The Phillies Nation Top 100 continues today with #65 through #61. Our mission is to assess the Top 100 Phillies players of all time using impact to the Phillies, individual achievement, team achievement, traditional stats, and analytics as our criteria. The list was compiled by Ian Riccaboni and Pat Gallen with input from the rest of the Phillies Nation staff.
Each weekday, we will reveal five Phillies from the PN Top 100, with longer or more expansive posts dedicated to individuals that are of particular note to Phillies fans or are closer to the top of the list. To view the 2008 iteration of the list of Greatest Phillies of All Time as compiled by Tim Malcolm, please click here.
Please check back tomorrow for #60-56.
#65 –Kid Carsey
94-71, 4.72 ERA, 1.596 WHIP in 1482 IP
Previous Rank: New to Rankings
fWAR Phillies Rank: 19th among pitchers, 61st among Phillies
Signature Season: Going 19-16 with a 3.12 ERA and 30 complete games in 1892.
Wilfred “Kid” Carsey won 94 games in six years with the Phillies, ranking 12th in the Majors in wins, 13th in appearances and 14th in starts. While the ERA is a bit high (60th), Carsey’s dependability made him a staple of the early Phillies teams, ranking him 22nd in Phillies history in games started, 15th in innings pitched, and ninth in complete games with 141.
#64 – Granny Hamner
.263/.305/.385, 103 HR, 13 SB in 6222 PA
Previous Rank: 94 (+29)
fWAR Phillies Rank: 44th among position players, 66th among Phillies
Signature Seasons: Hit .299/.351/.466 with 13 HR in 660 PA in 1954, the third of three straight All-Star seasons
Signature Series: Hit .429/.467/.714 with two doubles and a triple in the 1950 World Series
With the inclusion of Tug McGraw, and now Granny Hamner, the Phillies Nation Top 100 has, in the words of kids these days, just “gotten real”. Hamner was a Phillie for parts of 16 seasons, including his debut at age 17 for the then-Philadelphia Blue Jays in 1944. Until Larry Bowa, and Jimmy Rollins after Bowa, Hamner was the standard at shortstop for the Phillies, the six hitter on the 1950 Whiz Kids, making three straight All-Star squads from 1952-1954, retiring as the club’s leader in doubles and homers among shortstops. Hamner would also play 568 games at second base for the Phillies and become the first player ever to be voted to the All-Star team by fans at two different positions.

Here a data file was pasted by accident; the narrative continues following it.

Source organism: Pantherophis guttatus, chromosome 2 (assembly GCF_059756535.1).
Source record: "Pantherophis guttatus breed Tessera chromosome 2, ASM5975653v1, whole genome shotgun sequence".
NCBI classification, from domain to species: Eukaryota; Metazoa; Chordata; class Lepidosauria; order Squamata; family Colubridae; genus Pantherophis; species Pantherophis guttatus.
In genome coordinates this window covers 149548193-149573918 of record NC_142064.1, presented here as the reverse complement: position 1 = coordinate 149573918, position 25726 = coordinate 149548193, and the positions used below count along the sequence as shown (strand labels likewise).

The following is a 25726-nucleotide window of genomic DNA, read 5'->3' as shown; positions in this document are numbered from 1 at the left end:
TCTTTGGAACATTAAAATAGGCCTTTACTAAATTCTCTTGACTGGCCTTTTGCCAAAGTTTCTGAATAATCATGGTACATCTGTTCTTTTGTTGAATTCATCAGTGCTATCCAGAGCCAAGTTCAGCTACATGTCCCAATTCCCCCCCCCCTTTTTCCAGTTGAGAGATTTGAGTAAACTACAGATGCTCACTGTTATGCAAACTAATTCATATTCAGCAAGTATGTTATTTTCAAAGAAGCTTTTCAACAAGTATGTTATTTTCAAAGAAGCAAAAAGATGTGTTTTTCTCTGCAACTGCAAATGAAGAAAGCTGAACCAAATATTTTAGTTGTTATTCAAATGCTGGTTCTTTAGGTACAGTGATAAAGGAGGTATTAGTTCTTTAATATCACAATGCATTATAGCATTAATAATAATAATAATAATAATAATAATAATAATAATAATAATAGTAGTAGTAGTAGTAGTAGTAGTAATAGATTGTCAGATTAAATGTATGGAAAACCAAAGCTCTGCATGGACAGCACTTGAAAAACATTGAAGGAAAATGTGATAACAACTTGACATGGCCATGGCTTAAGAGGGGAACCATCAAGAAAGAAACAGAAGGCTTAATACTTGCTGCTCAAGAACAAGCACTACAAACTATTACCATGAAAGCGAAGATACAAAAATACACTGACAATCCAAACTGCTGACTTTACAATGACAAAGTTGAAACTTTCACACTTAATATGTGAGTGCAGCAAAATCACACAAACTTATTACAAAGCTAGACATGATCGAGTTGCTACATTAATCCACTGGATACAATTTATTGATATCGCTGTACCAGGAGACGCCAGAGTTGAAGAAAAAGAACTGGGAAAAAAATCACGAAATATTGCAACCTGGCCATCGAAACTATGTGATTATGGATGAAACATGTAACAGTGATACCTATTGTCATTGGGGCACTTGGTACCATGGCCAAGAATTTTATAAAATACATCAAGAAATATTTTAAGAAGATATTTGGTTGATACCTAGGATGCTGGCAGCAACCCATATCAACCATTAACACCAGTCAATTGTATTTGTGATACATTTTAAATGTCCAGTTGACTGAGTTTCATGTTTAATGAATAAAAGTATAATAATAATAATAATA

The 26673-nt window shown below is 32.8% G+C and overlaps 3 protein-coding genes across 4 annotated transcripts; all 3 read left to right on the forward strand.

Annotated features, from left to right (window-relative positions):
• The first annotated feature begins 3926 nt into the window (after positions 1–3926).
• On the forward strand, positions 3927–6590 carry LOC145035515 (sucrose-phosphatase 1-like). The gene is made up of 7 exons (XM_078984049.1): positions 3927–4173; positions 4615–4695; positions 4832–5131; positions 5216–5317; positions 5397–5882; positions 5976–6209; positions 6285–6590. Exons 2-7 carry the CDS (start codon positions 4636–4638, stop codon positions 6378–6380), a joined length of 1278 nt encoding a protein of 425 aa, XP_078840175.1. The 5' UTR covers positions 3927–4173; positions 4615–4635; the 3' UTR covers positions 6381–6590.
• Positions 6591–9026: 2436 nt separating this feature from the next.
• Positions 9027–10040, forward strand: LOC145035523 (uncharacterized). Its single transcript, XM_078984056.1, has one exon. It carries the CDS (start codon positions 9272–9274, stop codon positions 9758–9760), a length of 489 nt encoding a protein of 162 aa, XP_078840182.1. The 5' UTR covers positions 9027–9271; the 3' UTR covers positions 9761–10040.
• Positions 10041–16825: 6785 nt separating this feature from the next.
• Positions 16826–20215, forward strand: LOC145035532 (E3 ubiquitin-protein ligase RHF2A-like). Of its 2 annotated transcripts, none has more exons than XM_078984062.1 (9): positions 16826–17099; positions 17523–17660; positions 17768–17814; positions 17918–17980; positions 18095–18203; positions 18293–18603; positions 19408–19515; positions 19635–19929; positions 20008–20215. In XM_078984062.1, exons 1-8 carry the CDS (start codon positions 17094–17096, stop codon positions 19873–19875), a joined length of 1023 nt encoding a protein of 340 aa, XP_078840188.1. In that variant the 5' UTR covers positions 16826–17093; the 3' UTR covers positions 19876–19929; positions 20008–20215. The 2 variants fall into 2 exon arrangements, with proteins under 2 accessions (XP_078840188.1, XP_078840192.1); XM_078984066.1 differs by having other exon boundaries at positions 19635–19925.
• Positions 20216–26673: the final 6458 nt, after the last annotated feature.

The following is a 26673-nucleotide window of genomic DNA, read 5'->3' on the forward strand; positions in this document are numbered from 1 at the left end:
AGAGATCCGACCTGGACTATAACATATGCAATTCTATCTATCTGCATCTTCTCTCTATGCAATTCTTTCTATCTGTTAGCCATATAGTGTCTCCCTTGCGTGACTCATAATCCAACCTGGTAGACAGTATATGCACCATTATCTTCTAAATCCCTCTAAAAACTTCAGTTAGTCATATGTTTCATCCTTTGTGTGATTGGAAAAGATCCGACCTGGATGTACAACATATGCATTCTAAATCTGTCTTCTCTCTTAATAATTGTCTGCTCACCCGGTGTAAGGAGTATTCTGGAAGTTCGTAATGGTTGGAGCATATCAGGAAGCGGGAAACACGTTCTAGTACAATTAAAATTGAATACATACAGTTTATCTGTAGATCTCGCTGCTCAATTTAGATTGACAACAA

One of the longest tenured Phillies on the list, Granville Wilbur Hamner had six of the Phillies’ 16 hits in the 1950 World Series against the Yankees and was the captain of the Phillies from 1952 until he was traded in 1959 to Cleveland for Humberto Robinson. Hamner would go on to manage in the Phillies system and became a special advisor to the club in the 1980s. He was inducted onto the Phillies Wall of Fame in 1987 before passing in 1993.
#63 – Brad Lidge
3-11, 100 saves, 3.54 ERA, 1.430 WHIP in 193.0 IP
Previous Rank: New to Rankings
fWAR Phillies Rank: 191th among pitchers, 406th among Phillies
Signature Season: 48 for 48 in save opportunities in the regular and postseason with a 1.95 regular season ERA and a 0.96 ERA with 13 K in 9.1 postseason innings
Signature Environment: Big-game postseason pitcher (1-1, 12 saves, 24 K with a 1.77 ERA and .203 BAA in 20.1 postseason innings with the Phillies)
Brad Lidge… stretches. The 0-2 pitch. SWING AND A MISS, STRUCK. HIM. OUT. The Philadelphia Phillies are 2008 world champions of baseball!
– Harry Kalas’ call of Lidge’s strikeout of Eric Hinske to end the 2008 World Series
You can’t tell the story of the Philadelphia Phillies without the story of Brad Lidge. Lidge was acquired from the Houston Astros in between the 2007 and 2008 seasons for Michael Bourn, Mike Costanzo, and Geoff Geary in a trade that Keith Law said was a coup for Phillies at the time. Lidge had been one of the most effective relievers in the Majors but had fallen out of favor after a shaky 2005 posteason with the Astros, finding himself in a closer-by-committee situation by 2007.